This section is from the book "The Epicurean", by Charles Ranhofer. Also available from Amazon: The Epicurean, a Complete Treatise of Analytical and Practical Studies on the Culinary Art.
Procure twelve raw artichoke bottoms; when turned (Figs. 547-548) and pared blanch them in salted water and cook in white stock (No. 182), with aromatics and a little white wine, keeping them slightly firm; drain on a cloth and then cut out the bottom with a two and a quarter inch diameter tin cutter. Lay them in a sautoir, moisten with a little chicken bouillon (No. 188) and a small piece of butter. Reduce the liquid entirely. Mince some white onions, blanch them for a few minutes, fry them lightly in butter and moisten with broth (No. 104a) and cream, half of each, adding the same quantity of minced fresh mushrooms; reduce and leave to cool. Drain the artichoke bottoms, cover the hollow side with the preparation, and this with a layer of raw cream forcemeat (No. 75); strew over bread-crumbs and grated cheese, and lay them in a sautoir with a little stock (No. 194a); color in a moderate oven, and dress on a well-buttered reduced cream veloute sauce (No. 415).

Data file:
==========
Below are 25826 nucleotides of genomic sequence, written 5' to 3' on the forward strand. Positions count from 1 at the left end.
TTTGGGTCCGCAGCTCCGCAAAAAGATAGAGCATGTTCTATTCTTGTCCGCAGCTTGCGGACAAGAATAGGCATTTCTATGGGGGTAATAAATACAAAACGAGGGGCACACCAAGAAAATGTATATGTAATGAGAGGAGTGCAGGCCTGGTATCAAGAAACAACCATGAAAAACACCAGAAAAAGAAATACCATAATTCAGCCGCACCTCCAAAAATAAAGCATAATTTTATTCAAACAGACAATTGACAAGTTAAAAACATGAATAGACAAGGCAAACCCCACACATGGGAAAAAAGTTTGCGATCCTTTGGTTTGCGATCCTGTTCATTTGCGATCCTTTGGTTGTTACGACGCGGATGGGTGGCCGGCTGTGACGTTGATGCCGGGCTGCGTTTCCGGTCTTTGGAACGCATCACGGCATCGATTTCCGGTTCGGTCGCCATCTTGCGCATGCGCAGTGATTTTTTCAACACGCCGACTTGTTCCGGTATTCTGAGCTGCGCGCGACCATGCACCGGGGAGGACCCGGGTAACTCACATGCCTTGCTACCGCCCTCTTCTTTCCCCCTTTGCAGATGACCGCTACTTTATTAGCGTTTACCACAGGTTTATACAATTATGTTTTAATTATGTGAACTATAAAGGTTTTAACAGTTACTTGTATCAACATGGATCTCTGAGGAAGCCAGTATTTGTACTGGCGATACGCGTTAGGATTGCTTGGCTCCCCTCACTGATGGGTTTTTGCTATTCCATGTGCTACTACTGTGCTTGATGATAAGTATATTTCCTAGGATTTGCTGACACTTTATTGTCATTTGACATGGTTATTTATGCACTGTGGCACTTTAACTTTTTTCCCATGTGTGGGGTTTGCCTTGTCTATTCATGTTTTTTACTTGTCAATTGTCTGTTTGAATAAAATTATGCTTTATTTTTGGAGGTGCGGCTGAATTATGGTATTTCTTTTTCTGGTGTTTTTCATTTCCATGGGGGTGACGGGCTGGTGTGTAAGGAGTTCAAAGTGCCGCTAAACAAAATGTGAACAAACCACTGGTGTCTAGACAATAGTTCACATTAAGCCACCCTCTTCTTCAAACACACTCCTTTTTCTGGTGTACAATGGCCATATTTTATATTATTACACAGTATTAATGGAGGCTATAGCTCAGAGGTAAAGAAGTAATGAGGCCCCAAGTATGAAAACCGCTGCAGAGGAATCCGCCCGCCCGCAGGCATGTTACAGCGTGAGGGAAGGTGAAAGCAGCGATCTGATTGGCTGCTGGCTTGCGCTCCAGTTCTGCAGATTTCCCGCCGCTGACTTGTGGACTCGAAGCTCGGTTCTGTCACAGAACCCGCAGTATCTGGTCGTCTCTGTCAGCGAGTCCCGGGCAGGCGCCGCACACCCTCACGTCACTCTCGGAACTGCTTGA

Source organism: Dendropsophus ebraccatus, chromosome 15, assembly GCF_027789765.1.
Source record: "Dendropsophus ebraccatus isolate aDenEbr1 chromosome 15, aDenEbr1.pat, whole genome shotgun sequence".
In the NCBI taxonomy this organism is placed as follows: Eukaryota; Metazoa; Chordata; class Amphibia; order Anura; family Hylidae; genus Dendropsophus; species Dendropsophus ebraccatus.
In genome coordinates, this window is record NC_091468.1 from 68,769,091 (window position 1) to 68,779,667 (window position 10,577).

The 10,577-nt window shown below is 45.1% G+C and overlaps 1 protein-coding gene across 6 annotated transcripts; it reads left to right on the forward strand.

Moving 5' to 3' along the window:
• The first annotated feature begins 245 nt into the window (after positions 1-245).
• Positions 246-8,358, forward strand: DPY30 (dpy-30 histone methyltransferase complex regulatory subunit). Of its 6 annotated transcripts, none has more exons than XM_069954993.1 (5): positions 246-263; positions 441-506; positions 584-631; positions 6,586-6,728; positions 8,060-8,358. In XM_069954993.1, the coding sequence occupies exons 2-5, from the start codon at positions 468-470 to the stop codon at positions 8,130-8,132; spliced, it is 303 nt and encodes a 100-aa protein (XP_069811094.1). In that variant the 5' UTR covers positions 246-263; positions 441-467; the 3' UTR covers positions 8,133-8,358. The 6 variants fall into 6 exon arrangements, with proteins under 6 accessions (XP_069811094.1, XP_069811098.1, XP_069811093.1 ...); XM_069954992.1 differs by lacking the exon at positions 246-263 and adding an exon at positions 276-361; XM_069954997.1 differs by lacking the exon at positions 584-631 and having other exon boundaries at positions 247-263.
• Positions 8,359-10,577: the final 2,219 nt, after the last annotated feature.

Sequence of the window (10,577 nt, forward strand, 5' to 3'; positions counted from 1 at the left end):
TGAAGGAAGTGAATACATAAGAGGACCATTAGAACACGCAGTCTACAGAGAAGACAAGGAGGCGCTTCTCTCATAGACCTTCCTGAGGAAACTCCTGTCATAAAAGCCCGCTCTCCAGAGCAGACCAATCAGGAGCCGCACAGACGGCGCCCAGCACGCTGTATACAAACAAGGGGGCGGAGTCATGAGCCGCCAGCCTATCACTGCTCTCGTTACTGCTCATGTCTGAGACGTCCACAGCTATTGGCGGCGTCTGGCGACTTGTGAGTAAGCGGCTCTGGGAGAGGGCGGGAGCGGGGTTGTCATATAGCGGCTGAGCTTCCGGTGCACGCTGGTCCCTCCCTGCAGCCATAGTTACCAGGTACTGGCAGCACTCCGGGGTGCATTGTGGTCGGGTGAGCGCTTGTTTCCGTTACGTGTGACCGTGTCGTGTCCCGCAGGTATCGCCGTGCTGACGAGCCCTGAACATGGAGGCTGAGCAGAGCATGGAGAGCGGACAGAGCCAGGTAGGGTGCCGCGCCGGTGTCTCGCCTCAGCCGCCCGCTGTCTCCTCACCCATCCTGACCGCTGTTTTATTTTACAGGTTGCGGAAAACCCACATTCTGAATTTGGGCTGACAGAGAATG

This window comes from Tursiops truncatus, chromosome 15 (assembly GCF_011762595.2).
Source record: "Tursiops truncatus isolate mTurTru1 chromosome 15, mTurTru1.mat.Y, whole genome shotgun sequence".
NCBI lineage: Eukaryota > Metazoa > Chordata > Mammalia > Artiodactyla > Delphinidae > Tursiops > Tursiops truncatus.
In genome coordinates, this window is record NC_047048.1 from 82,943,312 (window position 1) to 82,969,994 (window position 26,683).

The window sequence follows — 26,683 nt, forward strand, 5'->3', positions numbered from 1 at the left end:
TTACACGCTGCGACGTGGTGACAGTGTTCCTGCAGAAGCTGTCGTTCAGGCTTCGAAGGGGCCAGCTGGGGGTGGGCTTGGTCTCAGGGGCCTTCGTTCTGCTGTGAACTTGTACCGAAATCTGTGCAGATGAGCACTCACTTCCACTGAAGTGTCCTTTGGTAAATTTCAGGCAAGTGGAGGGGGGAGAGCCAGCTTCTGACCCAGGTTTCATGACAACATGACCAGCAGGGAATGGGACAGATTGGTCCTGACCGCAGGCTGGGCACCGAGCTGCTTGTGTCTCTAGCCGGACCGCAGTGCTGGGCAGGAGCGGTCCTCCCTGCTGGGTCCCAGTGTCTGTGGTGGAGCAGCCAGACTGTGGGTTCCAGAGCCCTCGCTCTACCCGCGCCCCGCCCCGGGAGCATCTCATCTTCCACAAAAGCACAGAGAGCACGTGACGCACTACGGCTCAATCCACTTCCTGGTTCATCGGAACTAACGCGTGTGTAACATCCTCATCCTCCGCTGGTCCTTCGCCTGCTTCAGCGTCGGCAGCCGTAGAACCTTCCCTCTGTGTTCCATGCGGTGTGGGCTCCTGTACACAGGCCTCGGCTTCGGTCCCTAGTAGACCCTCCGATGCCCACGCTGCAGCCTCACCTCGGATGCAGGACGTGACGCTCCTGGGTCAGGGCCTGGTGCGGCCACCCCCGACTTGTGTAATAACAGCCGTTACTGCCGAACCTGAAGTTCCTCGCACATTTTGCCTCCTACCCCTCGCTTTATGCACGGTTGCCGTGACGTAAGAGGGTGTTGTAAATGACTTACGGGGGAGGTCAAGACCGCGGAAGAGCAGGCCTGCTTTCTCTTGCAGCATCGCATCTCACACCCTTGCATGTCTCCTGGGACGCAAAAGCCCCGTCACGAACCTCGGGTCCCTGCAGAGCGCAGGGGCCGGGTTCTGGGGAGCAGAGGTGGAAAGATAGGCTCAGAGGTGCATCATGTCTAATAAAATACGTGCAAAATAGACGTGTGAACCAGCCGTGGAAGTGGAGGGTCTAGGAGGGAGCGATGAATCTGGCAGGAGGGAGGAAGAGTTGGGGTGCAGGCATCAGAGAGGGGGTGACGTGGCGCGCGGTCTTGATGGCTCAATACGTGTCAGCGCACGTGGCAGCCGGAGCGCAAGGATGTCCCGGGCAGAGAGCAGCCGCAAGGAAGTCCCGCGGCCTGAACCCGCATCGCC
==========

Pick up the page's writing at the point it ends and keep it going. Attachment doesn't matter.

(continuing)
Pare off the bottoms of some young, tender and stringless artichokes; after cutting away the green part divide each one in four, remove the choke and cut the leaves at half an inch from the bottom; divide each quarter in four and throw them at once into a pan of water acidulated with vinegar; drain and lay them in a vessel with salt, pepper, oil and lemon juice. Prepare a frying paste with flour, diluted with water, adding a few egg-yolks and a little olive oil; whip the whites to a stiff froth and beat them into the paste; dip each piece of artichoke into this and plunge them in hot frying fat; cook slowly, drain, wipe and salt over with salt; dress on a folded napkin with a bunch of parsley on top.
Pare eight or ten raw artichoke bottoms, blanch them in salted water and cook them in a white stock (No. 182) with aromatic herbs and a little white wine, keeping them rather hard, then drain them on a cloth. Prepare a duxelle (No. 385) composed of chopped onions, shallots, truffles and mushrooms, mingled first with a little smooth cream frangipane panada (No. 120), then with a little sauce; season the preparation and finish it with some raw egg-yolks, chopped parsley and a few-spoonfuls of salted anchovy fillets cut in small dice. With this forcemeat cover the artichoke bottoms, smooth and bestrew with bread-crumbs; range them in a small deep baking dish, capable of being placed in the oven, and besprinkle lightly with oil; finish cooking in a slack oven, basting over frequently.
Have some artichoke bottoms cooked and prepared as for la Villars (No. 2682); drain and fill the hollow centers with flowerets of cauliflower; cover with bechamel sauce (No. 409), bestrew the top with bread-crumbs and grated parmesan, baste over with butter, and range them at once on a buttered baking sheet; bake in a moderate oven and dress in a circle on a dish; pour bechamel cream sauce (No. 411) in the center, or else a brown half-glaze sauce (No. 413).